Sidmouth’s Rock Armour exposed by the wrong sort of wind.

The rock armour installed in the 1990s to help protect Sidmouth’s fragile coastline was exposed last week by the easterlies.

Time to call in King Canute or will Sidmouth have to make do with Stuart Hughes?

How Sidmouth seafront has changed to try and stop flooding and erosion

Daniel Clark – Local Democracy Reporter sidmouth.nub.news 

Easterly storm conditions over the Winter led to a drop in beach levels and saw shingle moved from the beach to completely cover the slipway at the York Steps, blocking access to the beach. The large boulders, installed in the 1990’s to help protect the sea wall, had subsequently become exposed.

Following storms in the early 1990s which washed away much of the shingle beach protecting the sea wall, the rock armour was part of a package of measures to protect the town from flooding and erosion, with two rock breakwaters, three rock groynes, and tons of pebbles were trucked in to replace the beach.

But the winter storms that caused the bizarre phenomenon and frequent cliff falls which have seen large chunks of the cliff at Pennington Point on the town’s East Beach give way have highlighted the need for more protection.

Plans are being developed to try and protect the cliffs and the town, with the preferred beach management scheme consisting of adding a new rock groyne on East Beach and importing new shingle onto Sidmouth Beach, as well as increasing the height of the splash wall on the seafront.

However, a £1m funding gap has still not been met – and if the funds cannot be found by August 2020 – or December 2020 at the very latest – a cheaper, and perhaps inferior scheme will have to be worked up instead.

The Local Democracy Reporting Service takes a look at what work has already been carried out to protect Sidmouth and what the future plans include.

The history of flood events and erosion on Sidmouth dates all the way back to the 1820s, with literature reviewed as part of the Devon Tidal Flood Warning Report showing Sidmouth was affected by the “great gale” that affected large parts of the south coast of England in November 1824; with both coastal erosion and flooding of properties reported at Sidmouth.

As a result, between 1825-1826, timber groynes and breastwork were built, and in 1835, the first seawall followed. Further work took place in 1917 where the seawall was repaired and extended, and the following year, the River Sid training wall was replaced with a structure that acted as terminal groyne, and in 1957, a seawall and promenade built to protect Connaught Gardens.

But in addition to wave overtopping impacts and associated flooding, coastal erosion has been a regular occurrence over the years, and along the Sidmouth town frontage, this resulted in the seawall failing at various times; including incidents over the winter 1989/90 which precipitated the construction of the 1990s current coastal defence scheme

Phase 1, in 1991, saw work on the Sidmouth Coast Protection Scheme begin, with the encasing of the old seawall, the building of a low level rock apron and removal of the timber groynes.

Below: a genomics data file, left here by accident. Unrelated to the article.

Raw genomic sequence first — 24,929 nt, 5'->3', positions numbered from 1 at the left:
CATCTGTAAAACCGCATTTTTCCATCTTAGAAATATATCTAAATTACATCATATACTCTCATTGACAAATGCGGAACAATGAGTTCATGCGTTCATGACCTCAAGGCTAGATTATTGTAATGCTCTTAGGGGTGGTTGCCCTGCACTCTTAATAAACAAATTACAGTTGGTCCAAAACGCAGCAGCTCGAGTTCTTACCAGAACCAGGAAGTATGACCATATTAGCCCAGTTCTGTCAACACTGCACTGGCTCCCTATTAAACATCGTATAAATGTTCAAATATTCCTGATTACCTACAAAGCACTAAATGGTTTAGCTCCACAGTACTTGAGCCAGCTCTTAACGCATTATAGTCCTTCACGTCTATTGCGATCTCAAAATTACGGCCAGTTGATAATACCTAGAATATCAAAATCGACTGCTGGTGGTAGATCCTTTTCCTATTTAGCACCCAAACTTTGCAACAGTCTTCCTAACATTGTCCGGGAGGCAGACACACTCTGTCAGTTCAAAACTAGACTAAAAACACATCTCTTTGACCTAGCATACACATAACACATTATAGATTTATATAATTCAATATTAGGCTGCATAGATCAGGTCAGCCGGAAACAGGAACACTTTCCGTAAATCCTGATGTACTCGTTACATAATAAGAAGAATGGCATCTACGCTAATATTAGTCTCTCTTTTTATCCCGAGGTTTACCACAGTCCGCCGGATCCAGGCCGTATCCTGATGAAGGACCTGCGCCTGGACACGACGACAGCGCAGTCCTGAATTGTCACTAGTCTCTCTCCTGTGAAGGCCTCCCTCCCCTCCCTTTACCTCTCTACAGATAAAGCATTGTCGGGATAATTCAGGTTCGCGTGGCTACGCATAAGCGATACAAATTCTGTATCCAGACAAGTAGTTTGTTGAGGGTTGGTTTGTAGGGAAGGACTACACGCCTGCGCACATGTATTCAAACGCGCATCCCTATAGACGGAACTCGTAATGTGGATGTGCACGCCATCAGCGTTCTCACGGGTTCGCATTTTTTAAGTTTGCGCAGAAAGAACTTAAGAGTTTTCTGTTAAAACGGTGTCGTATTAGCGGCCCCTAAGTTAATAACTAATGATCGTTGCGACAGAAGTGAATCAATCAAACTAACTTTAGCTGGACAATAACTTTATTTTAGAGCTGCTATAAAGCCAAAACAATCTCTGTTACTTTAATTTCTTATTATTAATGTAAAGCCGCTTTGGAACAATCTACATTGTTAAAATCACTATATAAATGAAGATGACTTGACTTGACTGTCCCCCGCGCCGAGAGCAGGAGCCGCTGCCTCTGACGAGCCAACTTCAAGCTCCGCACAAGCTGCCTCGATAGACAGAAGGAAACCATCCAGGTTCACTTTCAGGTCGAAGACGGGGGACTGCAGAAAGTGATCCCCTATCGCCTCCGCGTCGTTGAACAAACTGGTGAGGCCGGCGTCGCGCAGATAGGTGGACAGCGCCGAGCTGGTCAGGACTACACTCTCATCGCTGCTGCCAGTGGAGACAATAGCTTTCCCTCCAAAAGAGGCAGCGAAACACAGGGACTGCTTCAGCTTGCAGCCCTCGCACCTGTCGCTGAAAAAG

A rock revetment was placed along the frontage as emergency works in 1993, while 1994 saw the rock revetment placed in front of the 1957 Connaught Gardens seawall.

Then, in 1995, Phase 2 of the work began. This included the two offshore breakwaters, two rock groynes (York and East), and the Beach recharge which buried the rock revetment built in 1993 – the revetment that this week was revealed again.

The Clifton Walkway built which connects the main beach with Jacobs Ladder was built in 1999, and in 2000, Phase 3 was completed with the Bedford groyne and some beach sediment recycling along the frontage. More beach recycling took place in 2015 to re-distribute beach sediment along the Sidmouth Town beach.

But while, bar occasional instances of wave overtopping, the frontage of the town has been mainly been protected, the erosion at Pennington Point has continued apace with cliff falls aplenty.

A pair of massive landslips in the space of a few weeks in 2013 decimated around 15 metres of gardens along Cliff Road, while storms of February 2017 saw a garden shed fall off the cliff and smash onto the beach during a devastating landslip.

April 2018 saw five cliff falls in a week, while 2020 has seen ‘frequent and unprecedented’ amounts, according to Cllr Stuart Hughes.

Resident Paul Griew, of the Cliff Road Action Group, had previously said: “If Pennington Point goes another four or five metres, the River Sid will become the sea.

“If we then have a high tide and a south-easterly gale, water will rush over the river wall and flood across the Ham – and Sidmouth will be under water.

“It is estimated that such a flood will cause £72million of damage to people’s homes and businesses which won’t be able to run.

“Something needs to be done or Sidmouth is going to be flooded.”

WHAT IS INCLUDED IN THE BEACH MANAGEMENT PLAN?

Along the East Beach part of the frontage, there are no existing defences, and as the erosion is now posing a risk to the eastern side of Sidmouth, the Sidmouth and East Beach Management Plan was developed.

It has three aims – to maintain the 1990’s Sidmouth Coastal Defence Scheme Standard of Service, to reduce the rate of beach and cliff erosion to the east of the River Sid (East Beach), and carry out them in an integrated, justifiable and sustainable way.

The plans would not stop cliff falls but would reduce the erosion from the toe of the cliffs, which would reduce the erosion rates.

The preferred plan for Sidmouth would involve beach replenishment, periodic beach recycling, a new rock groyne on East Beach, raising the height of the splash wall, and repairs to the River Sid training wall.